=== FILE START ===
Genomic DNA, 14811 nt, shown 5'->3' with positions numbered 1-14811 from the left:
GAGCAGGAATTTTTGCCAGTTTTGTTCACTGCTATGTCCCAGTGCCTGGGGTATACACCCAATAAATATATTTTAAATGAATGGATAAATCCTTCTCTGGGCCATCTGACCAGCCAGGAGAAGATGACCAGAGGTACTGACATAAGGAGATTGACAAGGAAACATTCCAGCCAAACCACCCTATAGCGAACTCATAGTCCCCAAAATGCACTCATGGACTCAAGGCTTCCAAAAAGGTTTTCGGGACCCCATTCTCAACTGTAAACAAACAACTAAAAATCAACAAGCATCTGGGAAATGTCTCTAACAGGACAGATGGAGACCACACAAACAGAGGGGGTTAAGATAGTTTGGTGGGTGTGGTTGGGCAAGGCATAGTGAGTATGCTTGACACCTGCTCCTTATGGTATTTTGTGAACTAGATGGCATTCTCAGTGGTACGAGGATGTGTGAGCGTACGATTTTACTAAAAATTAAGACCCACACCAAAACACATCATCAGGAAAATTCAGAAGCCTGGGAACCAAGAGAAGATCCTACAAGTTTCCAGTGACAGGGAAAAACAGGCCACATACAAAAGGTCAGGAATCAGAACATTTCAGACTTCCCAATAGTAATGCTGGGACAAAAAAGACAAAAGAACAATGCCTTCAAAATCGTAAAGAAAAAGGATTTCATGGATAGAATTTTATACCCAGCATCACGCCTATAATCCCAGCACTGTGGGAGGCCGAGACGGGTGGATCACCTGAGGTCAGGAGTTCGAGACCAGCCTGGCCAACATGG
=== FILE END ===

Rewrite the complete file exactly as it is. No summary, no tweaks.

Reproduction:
Genomic DNA, 14811 nt, shown 5'->3' with positions numbered 1-14811 from the left:
GAGCAGGAATTTTTGCCAGTTTTGTTCACTGCTATGTCCCAGTGCCTGGGGTATACACCCAATAAATATATTTTAAATGAATGGATAAATCCTTCTCTGGGCCATCTGACCAGCCAGGAGAAGATGACCAGAGGTACTGACATAAGGAGATTGACAAGGAAACATTCCAGCCAAACCACCCTATAGCGAACTCATAGTCCCCAAAATGCACTCATGGACTCAAGGCTTCCAAAAAGGTTTTCGGGACCCCATTCTCAACTGTAAACAAACAACTAAAAATCAACAAGCATCTGGGAAATGTCTCTAACAGGACAGATGGAGACCACACAAACAGAGGGGGTTAAGATAGTTTGGTGGGTGTGGTTGGGCAAGGCATAGTGAGTATGCTTGACACCTGCTCCTTATGGTATTTTGTGAACTAGATGGCATTCTCAGTGGTACGAGGATGTGTGAGCGTACGATTTTACTAAAAATTAAGACCCACACCAAAACACATCATCAGGAAAATTCAGAAGCCTGGGAACCAAGAGAAGATCCTACAAGTTTCCAGTGACAGGGAAAAACAGGCCACATACAAAAGGTCAGGAATCAGAACATTTCAGACTTCCCAATAGTAATGCTGGGACAAAAAAGACAAAAGAACAATGCCTTCAAAATCGTAAAGAAAAAGGATTTCATGGATAGAATTTTATACCCAGCATCACGCCTATAATCCCAGCACTGTGGGAGGCCGAGACGGGTGGATCACCTGAGGTCAGGAGTTCGAGACCAGCCTGGCCAACATGG